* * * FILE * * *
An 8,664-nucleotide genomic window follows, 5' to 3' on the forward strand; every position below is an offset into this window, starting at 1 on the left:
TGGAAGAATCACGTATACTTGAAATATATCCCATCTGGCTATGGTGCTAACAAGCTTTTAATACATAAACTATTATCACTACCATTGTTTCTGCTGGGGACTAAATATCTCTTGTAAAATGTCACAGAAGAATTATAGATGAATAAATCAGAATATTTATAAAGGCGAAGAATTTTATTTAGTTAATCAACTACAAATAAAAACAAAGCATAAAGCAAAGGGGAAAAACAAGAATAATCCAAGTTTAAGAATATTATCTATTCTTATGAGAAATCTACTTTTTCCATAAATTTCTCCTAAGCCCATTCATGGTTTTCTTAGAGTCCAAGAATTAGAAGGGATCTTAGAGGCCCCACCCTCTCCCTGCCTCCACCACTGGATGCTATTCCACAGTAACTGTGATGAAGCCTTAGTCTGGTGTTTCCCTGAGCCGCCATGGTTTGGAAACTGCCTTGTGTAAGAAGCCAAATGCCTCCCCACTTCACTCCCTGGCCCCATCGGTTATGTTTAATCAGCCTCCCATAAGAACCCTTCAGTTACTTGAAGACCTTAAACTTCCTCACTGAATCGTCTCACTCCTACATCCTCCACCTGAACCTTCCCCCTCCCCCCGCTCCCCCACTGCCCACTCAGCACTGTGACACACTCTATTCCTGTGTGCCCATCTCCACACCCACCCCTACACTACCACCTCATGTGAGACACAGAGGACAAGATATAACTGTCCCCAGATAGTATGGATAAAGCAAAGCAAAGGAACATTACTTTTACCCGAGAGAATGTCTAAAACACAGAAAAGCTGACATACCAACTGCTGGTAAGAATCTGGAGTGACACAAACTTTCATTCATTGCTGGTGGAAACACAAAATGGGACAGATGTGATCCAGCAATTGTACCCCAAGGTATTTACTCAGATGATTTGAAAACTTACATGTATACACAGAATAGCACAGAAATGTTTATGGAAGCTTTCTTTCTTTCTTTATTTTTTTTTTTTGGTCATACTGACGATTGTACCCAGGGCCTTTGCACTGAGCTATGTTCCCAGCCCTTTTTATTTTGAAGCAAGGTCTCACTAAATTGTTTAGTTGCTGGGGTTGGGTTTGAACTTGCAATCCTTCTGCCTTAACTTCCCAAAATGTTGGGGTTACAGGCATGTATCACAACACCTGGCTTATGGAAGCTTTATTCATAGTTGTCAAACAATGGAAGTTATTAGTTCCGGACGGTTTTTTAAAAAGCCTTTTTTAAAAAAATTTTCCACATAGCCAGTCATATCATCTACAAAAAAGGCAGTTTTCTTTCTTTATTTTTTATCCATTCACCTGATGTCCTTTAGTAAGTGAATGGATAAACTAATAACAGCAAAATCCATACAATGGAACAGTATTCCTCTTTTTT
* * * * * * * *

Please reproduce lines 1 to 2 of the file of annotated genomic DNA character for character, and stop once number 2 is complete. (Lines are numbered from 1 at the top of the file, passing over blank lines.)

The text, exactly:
An 8,664-nucleotide genomic window follows, 5' to 3' on the forward strand; every position below is an offset into this window, starting at 1 on the left:
TGGAAGAATCACGTATACTTGAAATATATCCCATCTGGCTATGGTGCTAACAAGCTTTTAATACATAAACTATTATCACTACCATTGTTTCTGCTGGGGACTAAATATCTCTTGTAAAATGTCACAGAAGAATTATAGATGAATAAATCAGAATATTTATAAAGGCGAAGAATTTTATTTAGTTAATCAACTACAAATAAAAACAAAGCATAAAGCAAAGGGGAAAAACAAGAATAATCCAAGTTTAAGAATATTATCTATTCTTATGAGAAATCTACTTTTTCCATAAATTTCTCCTAAGCCCATTCATGGTTTTCTTAGAGTCCAAGAATTAGAAGGGATCTTAGAGGCCCCACCCTCTCCCTGCCTCCACCACTGGATGCTATTCCACAGTAACTGTGATGAAGCCTTAGTCTGGTGTTTCCCTGAGCCGCCATGGTTTGGAAACTGCCTTGTGTAAGAAGCCAAATGCCTCCCCACTTCACTCCCTGGCCCCATCGGTTATGTTTAATCAGCCTCCCATAAGAACCCTTCAGTTACTTGAAGACCTTAAACTTCCTCACTGAATCGTCTCACTCCTACATCCTCCACCTGAACCTTCCCCCTCCCCCCGCTCCCCCACTGCCCACTCAGCACTGTGACACACTCTATTCCTGTGTGCCCATCTCCACACCCACCCCTACACTACCACCTCATGTGAGACACAGAGGACAAGATATAACTGTCCCCAGATAGTATGGATAAAGCAAAGCAAAGGAACATTACTTTTACCCGAGAGAATGTCTAAAACACAGAAAAGCTGACATACCAACTGCTGGTAAGAATCTGGAGTGACACAAACTTTCATTCATTGCTGGTGGAAACACAAAATGGGACAGATGTGATCCAGCAATTGTACCCCAAGGTATTTACTCAGATGATTTGAAAACTTACATGTATACACAGAATAGCACAGAAATGTTTATGGAAGCTTTCTTTCTTTCTTTATTTTTTTTTTTTGGTCATACTGACGATTGTACCCAGGGCCTTTGCACTGAGCTATGTTCCCAGCCCTTTTTATTTTGAAGCAAGGTCTCACTAAATTGTTTAGTTGCTGGGGTTGGGTTTGAACTTGCAATCCTTCTGCCTTAACTTCCCAAAATGTTGGGGTTACAGGCATGTATCACAACACCTGGCTTATGGAAGCTTTATTCATAGTTGTCAAACAATGGAAGTTATTAGTTCCGGACGGTTTTTTAAAAAGCCTTTTTTAAAAAAATTTTCCACATAGCCAGTCATATCATCTACAAAAAAGGCAGTTTTCTTTCTTTATTTTTTATCCATTCACCTGATGTCCTTTAGTAAGTGAATGGATAAACTAATAACAGCAAAATCCATACAATGGAACAGTATTCCTCTTTTTT